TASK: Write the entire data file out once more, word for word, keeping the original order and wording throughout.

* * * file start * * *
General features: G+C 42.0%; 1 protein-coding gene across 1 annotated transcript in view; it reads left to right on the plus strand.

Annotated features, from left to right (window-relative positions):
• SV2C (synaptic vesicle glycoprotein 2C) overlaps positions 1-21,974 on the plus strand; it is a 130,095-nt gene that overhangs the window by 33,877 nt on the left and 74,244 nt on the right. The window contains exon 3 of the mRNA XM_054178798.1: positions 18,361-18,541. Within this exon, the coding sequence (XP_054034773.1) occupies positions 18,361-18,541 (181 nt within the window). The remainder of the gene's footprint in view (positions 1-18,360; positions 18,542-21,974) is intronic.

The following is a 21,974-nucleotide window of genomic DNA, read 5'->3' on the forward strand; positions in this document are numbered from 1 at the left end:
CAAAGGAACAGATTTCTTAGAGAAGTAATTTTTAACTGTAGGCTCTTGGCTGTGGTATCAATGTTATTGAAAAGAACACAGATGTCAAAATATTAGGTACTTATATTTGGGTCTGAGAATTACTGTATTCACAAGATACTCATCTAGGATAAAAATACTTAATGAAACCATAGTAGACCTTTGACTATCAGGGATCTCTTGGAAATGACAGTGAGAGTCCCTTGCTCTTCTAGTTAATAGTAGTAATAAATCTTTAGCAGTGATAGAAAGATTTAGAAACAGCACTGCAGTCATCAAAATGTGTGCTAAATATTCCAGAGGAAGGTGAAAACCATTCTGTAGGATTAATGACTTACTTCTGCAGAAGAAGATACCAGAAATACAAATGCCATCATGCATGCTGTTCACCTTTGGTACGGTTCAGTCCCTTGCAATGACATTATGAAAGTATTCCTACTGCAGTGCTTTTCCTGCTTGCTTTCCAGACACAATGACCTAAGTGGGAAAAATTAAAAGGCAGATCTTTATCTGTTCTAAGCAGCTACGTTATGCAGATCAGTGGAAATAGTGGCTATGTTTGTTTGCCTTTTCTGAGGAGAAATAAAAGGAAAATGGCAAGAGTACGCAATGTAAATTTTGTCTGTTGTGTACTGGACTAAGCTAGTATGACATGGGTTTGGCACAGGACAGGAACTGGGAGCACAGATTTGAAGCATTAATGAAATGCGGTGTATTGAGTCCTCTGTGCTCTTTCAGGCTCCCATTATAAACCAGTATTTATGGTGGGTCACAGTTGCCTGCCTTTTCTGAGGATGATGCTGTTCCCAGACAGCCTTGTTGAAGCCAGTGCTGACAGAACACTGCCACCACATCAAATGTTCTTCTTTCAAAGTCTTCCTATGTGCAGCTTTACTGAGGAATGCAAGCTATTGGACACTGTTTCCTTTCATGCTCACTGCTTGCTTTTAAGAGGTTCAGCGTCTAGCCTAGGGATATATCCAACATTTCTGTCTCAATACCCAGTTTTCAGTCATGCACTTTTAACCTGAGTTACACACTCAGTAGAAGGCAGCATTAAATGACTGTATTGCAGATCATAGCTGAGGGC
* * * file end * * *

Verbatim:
General features: G+C 42.0%; 1 protein-coding gene across 1 annotated transcript in view; it reads left to right on the plus strand.

Annotated features, from left to right (window-relative positions):
• SV2C (synaptic vesicle glycoprotein 2C) overlaps positions 1-21,974 on the plus strand; it is a 130,095-nt gene that overhangs the window by 33,877 nt on the left and 74,244 nt on the right. The window contains exon 3 of the mRNA XM_054178798.1: positions 18,361-18,541. Within this exon, the coding sequence (XP_054034773.1) occupies positions 18,361-18,541 (181 nt within the window). The remainder of the gene's footprint in view (positions 1-18,360; positions 18,542-21,974) is intronic.

The following is a 21,974-nucleotide window of genomic DNA, read 5'->3' on the forward strand; positions in this document are numbered from 1 at the left end:
CAAAGGAACAGATTTCTTAGAGAAGTAATTTTTAACTGTAGGCTCTTGGCTGTGGTATCAATGTTATTGAAAAGAACACAGATGTCAAAATATTAGGTACTTATATTTGGGTCTGAGAATTACTGTATTCACAAGATACTCATCTAGGATAAAAATACTTAATGAAACCATAGTAGACCTTTGACTATCAGGGATCTCTTGGAAATGACAGTGAGAGTCCCTTGCTCTTCTAGTTAATAGTAGTAATAAATCTTTAGCAGTGATAGAAAGATTTAGAAACAGCACTGCAGTCATCAAAATGTGTGCTAAATATTCCAGAGGAAGGTGAAAACCATTCTGTAGGATTAATGACTTACTTCTGCAGAAGAAGATACCAGAAATACAAATGCCATCATGCATGCTGTTCACCTTTGGTACGGTTCAGTCCCTTGCAATGACATTATGAAAGTATTCCTACTGCAGTGCTTTTCCTGCTTGCTTTCCAGACACAATGACCTAAGTGGGAAAAATTAAAAGGCAGATCTTTATCTGTTCTAAGCAGCTACGTTATGCAGATCAGTGGAAATAGTGGCTATGTTTGTTTGCCTTTTCTGAGGAGAAATAAAAGGAAAATGGCAAGAGTACGCAATGTAAATTTTGTCTGTTGTGTACTGGACTAAGCTAGTATGACATGGGTTTGGCACAGGACAGGAACTGGGAGCACAGATTTGAAGCATTAATGAAATGCGGTGTATTGAGTCCTCTGTGCTCTTTCAGGCTCCCATTATAAACCAGTATTTATGGTGGGTCACAGTTGCCTGCCTTTTCTGAGGATGATGCTGTTCCCAGACAGCCTTGTTGAAGCCAGTGCTGACAGAACACTGCCACCACATCAAATGTTCTTCTTTCAAAGTCTTCCTATGTGCAGCTTTACTGAGGAATGCAAGCTATTGGACACTGTTTCCTTTCATGCTCACTGCTTGCTTTTAAGAGGTTCAGCGTCTAGCCTAGGGATATATCCAACATTTCTGTCTCAATACCCAGTTTTCAGTCATGCACTTTTAACCTGAGTTACACACTCAGTAGAAGGCAGCATTAAATGACTGTATTGCAGATCATAGCTGAGGGC